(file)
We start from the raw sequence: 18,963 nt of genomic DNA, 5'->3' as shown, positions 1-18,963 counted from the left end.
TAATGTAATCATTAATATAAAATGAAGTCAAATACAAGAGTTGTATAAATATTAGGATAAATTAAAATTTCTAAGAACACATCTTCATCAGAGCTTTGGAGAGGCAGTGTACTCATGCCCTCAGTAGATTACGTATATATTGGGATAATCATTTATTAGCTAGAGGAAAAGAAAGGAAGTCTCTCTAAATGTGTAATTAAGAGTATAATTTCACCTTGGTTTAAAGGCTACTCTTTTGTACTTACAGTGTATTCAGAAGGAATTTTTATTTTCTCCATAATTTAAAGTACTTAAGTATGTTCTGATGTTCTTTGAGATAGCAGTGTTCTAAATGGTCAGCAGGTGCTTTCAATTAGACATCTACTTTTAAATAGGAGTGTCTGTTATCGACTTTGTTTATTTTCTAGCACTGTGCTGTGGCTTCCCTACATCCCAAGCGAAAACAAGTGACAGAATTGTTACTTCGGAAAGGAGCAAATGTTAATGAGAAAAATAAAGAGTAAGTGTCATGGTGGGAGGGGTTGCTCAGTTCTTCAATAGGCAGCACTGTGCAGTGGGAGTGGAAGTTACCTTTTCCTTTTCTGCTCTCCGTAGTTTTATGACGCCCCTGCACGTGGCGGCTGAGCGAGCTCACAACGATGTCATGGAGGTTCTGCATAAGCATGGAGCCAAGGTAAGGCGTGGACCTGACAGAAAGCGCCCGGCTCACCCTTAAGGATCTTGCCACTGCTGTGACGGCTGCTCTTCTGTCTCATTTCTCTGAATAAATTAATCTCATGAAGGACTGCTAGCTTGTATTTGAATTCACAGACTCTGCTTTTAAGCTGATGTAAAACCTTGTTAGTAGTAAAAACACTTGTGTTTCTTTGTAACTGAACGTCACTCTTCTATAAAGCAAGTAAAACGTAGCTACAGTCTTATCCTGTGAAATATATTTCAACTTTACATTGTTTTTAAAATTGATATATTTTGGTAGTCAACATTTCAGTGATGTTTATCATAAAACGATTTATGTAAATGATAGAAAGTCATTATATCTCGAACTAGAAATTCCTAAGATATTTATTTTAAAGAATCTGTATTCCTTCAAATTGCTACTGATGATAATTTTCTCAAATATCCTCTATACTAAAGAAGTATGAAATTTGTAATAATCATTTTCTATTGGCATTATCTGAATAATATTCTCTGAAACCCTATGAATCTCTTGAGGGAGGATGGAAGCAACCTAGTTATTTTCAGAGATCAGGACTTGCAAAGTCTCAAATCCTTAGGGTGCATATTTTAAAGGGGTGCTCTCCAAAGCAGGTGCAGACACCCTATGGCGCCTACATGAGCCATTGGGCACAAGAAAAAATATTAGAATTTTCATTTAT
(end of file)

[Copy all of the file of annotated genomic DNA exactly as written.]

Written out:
We start from the raw sequence: 18,963 nt of genomic DNA, 5'->3' as shown, positions 1-18,963 counted from the left end.
TAATGTAATCATTAATATAAAATGAAGTCAAATACAAGAGTTGTATAAATATTAGGATAAATTAAAATTTCTAAGAACACATCTTCATCAGAGCTTTGGAGAGGCAGTGTACTCATGCCCTCAGTAGATTACGTATATATTGGGATAATCATTTATTAGCTAGAGGAAAAGAAAGGAAGTCTCTCTAAATGTGTAATTAAGAGTATAATTTCACCTTGGTTTAAAGGCTACTCTTTTGTACTTACAGTGTATTCAGAAGGAATTTTTATTTTCTCCATAATTTAAAGTACTTAAGTATGTTCTGATGTTCTTTGAGATAGCAGTGTTCTAAATGGTCAGCAGGTGCTTTCAATTAGACATCTACTTTTAAATAGGAGTGTCTGTTATCGACTTTGTTTATTTTCTAGCACTGTGCTGTGGCTTCCCTACATCCCAAGCGAAAACAAGTGACAGAATTGTTACTTCGGAAAGGAGCAAATGTTAATGAGAAAAATAAAGAGTAAGTGTCATGGTGGGAGGGGTTGCTCAGTTCTTCAATAGGCAGCACTGTGCAGTGGGAGTGGAAGTTACCTTTTCCTTTTCTGCTCTCCGTAGTTTTATGACGCCCCTGCACGTGGCGGCTGAGCGAGCTCACAACGATGTCATGGAGGTTCTGCATAAGCATGGAGCCAAGGTAAGGCGTGGACCTGACAGAAAGCGCCCGGCTCACCCTTAAGGATCTTGCCACTGCTGTGACGGCTGCTCTTCTGTCTCATTTCTCTGAATAAATTAATCTCATGAAGGACTGCTAGCTTGTATTTGAATTCACAGACTCTGCTTTTAAGCTGATGTAAAACCTTGTTAGTAGTAAAAACACTTGTGTTTCTTTGTAACTGAACGTCACTCTTCTATAAAGCAAGTAAAACGTAGCTACAGTCTTATCCTGTGAAATATATTTCAACTTTACATTGTTTTTAAAATTGATATATTTTGGTAGTCAACATTTCAGTGATGTTTATCATAAAACGATTTATGTAAATGATAGAAAGTCATTATATCTCGAACTAGAAATTCCTAAGATATTTATTTTAAAGAATCTGTATTCCTTCAAATTGCTACTGATGATAATTTTCTCAAATATCCTCTATACTAAAGAAGTATGAAATTTGTAATAATCATTTTCTATTGGCATTATCTGAATAATATTCTCTGAAACCCTATGAATCTCTTGAGGGAGGATGGAAGCAACCTAGTTATTTTCAGAGATCAGGACTTGCAAAGTCTCAAATCCTTAGGGTGCATATTTTAAAGGGGTGCTCTCCAAAGCAGGTGCAGACACCCTATGGCGCCTACATGAGCCATTGGGCACAAGAAAAAATATTAGAATTTTCATTTAT